By John Lee.
Iraq has said its oil output could reach up to 10 million barrels per day by 2020, higher than the recent prediction from the International Energy Agency (IEA).
Speaking at a ceremony for the publication of the IEA report, Iraq’s Deputy Prime Minister for energy, Hussain al-Shahristani (pictured), predicted that the country’s oil production would hit 5 million to 6 million bpd in 2015, rising to 9 million to 10 million bpd by 2020, a level that could be sustained for 20 years.
While higher than the IEA estimates, these figures are below Iraq’s previous target of 12 million barrels per day by 2017., which many experts considered unrealistic.
The IEA forecasts 6.1 million bpd by the end of the decade but warning of factors impeding output growth.
“Iraq is in a position to supply about half of global oil demand growth,” Shahristani said.
“The conclusions of our studies, and those of independent consultants engaged in the ministry of oil, are that it is feasible and desirable for Iraq to raise its oil production to about nine to 10 million barrels per day by 2020. And Iraq can sustain that production for at least 20 years.”
Shahristani’s prediction was a reassertion of forecasts that observers have long said is optimistic, with the IEA itself stating that in its “high case”, production would reach 9.2 mbpd by 2020, and not rise to 10 mbpd until 2030.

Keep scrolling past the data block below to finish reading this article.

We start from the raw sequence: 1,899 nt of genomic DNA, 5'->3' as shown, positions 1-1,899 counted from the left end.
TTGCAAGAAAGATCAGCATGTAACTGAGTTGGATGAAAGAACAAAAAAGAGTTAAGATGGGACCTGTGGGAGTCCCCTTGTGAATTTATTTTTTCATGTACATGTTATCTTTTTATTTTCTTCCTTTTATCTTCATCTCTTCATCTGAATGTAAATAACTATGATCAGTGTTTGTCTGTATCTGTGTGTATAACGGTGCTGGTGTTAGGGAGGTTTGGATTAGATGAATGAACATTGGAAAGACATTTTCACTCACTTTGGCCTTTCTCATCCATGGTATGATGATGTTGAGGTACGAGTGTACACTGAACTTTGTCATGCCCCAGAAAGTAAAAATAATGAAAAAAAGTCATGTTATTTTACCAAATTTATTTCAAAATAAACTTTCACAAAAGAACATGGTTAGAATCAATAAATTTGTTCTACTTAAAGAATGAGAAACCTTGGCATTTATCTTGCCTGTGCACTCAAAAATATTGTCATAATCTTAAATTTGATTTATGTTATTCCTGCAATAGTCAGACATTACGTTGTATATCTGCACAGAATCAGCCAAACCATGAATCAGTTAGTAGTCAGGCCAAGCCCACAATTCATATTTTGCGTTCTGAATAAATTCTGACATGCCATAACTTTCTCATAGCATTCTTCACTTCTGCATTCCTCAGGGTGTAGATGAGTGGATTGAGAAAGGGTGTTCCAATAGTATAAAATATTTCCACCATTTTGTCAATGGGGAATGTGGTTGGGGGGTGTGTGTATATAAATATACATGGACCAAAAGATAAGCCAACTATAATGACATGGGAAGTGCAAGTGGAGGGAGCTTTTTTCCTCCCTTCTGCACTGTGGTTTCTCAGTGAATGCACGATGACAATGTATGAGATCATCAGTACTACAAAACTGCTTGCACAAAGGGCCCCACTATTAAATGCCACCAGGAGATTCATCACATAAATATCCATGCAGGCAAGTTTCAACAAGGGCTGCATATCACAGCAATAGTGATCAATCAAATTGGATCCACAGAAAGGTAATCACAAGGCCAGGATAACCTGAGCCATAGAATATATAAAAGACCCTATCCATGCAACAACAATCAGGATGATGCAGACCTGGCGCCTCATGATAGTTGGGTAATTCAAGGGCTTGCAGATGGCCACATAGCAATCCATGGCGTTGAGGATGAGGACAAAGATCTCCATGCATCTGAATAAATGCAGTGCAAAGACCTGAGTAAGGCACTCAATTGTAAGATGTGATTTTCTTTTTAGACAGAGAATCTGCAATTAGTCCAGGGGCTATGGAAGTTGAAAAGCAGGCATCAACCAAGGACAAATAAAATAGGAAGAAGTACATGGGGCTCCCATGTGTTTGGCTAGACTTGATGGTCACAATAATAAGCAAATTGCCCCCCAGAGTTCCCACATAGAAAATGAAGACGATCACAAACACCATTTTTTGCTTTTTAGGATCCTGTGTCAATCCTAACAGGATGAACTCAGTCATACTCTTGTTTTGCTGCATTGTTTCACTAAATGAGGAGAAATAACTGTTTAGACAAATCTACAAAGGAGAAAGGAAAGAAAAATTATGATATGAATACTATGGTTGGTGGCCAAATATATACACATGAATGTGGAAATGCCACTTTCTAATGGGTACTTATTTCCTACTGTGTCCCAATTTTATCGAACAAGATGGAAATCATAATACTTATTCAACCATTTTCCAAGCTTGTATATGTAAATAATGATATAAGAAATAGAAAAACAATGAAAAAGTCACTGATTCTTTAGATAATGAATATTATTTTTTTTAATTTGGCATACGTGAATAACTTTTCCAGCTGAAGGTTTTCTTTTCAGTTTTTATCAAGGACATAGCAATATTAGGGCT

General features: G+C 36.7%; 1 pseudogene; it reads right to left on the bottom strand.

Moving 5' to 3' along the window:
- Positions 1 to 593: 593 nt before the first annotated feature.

“In our central scenario, Iraq’s oil production more than doubles to 6.1 million bpd by 2020 and reaches 8.3 million bpd in 2035,” the IEA said.
Iraq currently produces 3.4 million bpd of oil, of which around 2.6 million bpd is exported.
The Paris-based organisation added that Iraq stood to gain almost $5.0 trillion in revenue from exporting oil up to 2035, as long as the country invested more than $530 billion on raising its energy output.
But reaching such a high level of output “will require rapid, coordinated progress all along the energy supply chain,” the agency stressed.
(Sources: Associated Press, AFP, NINA)